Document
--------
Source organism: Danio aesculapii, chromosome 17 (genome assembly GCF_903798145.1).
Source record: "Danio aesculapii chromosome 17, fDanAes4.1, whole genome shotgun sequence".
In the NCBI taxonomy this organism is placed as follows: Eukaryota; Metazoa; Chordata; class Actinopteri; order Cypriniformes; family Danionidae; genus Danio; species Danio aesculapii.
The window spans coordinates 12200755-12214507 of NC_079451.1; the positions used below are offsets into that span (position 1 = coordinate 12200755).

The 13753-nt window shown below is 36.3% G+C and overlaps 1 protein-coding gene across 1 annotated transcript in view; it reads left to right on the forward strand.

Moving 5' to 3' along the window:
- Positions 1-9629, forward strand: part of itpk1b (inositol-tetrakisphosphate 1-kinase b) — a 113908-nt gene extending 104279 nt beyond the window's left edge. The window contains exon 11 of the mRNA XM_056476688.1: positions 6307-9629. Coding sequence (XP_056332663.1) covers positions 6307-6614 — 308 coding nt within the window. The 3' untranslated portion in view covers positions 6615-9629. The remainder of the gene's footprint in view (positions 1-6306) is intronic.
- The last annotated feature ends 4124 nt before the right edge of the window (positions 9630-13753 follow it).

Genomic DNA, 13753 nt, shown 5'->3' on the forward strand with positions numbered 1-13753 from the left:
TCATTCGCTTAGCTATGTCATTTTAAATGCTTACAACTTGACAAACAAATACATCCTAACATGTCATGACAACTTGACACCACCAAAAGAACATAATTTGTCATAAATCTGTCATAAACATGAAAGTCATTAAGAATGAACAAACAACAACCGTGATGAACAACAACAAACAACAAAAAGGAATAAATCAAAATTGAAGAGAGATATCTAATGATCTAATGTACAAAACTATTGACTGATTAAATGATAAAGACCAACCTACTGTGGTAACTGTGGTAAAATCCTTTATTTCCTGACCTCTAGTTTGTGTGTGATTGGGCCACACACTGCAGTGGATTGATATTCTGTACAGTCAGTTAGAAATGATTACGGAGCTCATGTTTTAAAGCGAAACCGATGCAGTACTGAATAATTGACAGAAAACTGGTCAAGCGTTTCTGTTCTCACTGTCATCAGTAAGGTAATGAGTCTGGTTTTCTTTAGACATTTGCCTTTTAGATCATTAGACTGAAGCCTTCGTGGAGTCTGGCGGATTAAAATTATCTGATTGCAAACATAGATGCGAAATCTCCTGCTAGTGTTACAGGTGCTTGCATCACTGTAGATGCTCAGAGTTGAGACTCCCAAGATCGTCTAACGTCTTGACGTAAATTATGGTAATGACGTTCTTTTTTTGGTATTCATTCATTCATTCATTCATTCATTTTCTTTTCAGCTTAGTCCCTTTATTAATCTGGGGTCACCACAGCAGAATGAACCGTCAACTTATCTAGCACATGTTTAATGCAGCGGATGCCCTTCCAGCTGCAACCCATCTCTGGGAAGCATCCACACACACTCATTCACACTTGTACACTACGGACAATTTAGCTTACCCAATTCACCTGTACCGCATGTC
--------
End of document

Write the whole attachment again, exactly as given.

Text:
Source organism: Danio aesculapii, chromosome 17 (genome assembly GCF_903798145.1).
Source record: "Danio aesculapii chromosome 17, fDanAes4.1, whole genome shotgun sequence".
In the NCBI taxonomy this organism is placed as follows: Eukaryota; Metazoa; Chordata; class Actinopteri; order Cypriniformes; family Danionidae; genus Danio; species Danio aesculapii.
The window spans coordinates 12200755-12214507 of NC_079451.1; the positions used below are offsets into that span (position 1 = coordinate 12200755).

The 13753-nt window shown below is 36.3% G+C and overlaps 1 protein-coding gene across 1 annotated transcript in view; it reads left to right on the forward strand.

Moving 5' to 3' along the window:
- Positions 1-9629, forward strand: part of itpk1b (inositol-tetrakisphosphate 1-kinase b) — a 113908-nt gene extending 104279 nt beyond the window's left edge. The window contains exon 11 of the mRNA XM_056476688.1: positions 6307-9629. Coding sequence (XP_056332663.1) covers positions 6307-6614 — 308 coding nt within the window. The 3' untranslated portion in view covers positions 6615-9629. The remainder of the gene's footprint in view (positions 1-6306) is intronic.
- The last annotated feature ends 4124 nt before the right edge of the window (positions 9630-13753 follow it).

Genomic DNA, 13753 nt, shown 5'->3' on the forward strand with positions numbered 1-13753 from the left:
TCATTCGCTTAGCTATGTCATTTTAAATGCTTACAACTTGACAAACAAATACATCCTAACATGTCATGACAACTTGACACCACCAAAAGAACATAATTTGTCATAAATCTGTCATAAACATGAAAGTCATTAAGAATGAACAAACAACAACCGTGATGAACAACAACAAACAACAAAAAGGAATAAATCAAAATTGAAGAGAGATATCTAATGATCTAATGTACAAAACTATTGACTGATTAAATGATAAAGACCAACCTACTGTGGTAACTGTGGTAAAATCCTTTATTTCCTGACCTCTAGTTTGTGTGTGATTGGGCCACACACTGCAGTGGATTGATATTCTGTACAGTCAGTTAGAAATGATTACGGAGCTCATGTTTTAAAGCGAAACCGATGCAGTACTGAATAATTGACAGAAAACTGGTCAAGCGTTTCTGTTCTCACTGTCATCAGTAAGGTAATGAGTCTGGTTTTCTTTAGACATTTGCCTTTTAGATCATTAGACTGAAGCCTTCGTGGAGTCTGGCGGATTAAAATTATCTGATTGCAAACATAGATGCGAAATCTCCTGCTAGTGTTACAGGTGCTTGCATCACTGTAGATGCTCAGAGTTGAGACTCCCAAGATCGTCTAACGTCTTGACGTAAATTATGGTAATGACGTTCTTTTTTTGGTATTCATTCATTCATTCATTCATTCATTTTCTTTTCAGCTTAGTCCCTTTATTAATCTGGGGTCACCACAGCAGAATGAACCGTCAACTTATCTAGCACATGTTTAATGCAGCGGATGCCCTTCCAGCTGCAACCCATCTCTGGGAAGCATCCACACACACTCATTCACACTTGTACACTACGGACAATTTAGCTTACCCAATTCACCTGTACCGCATGTC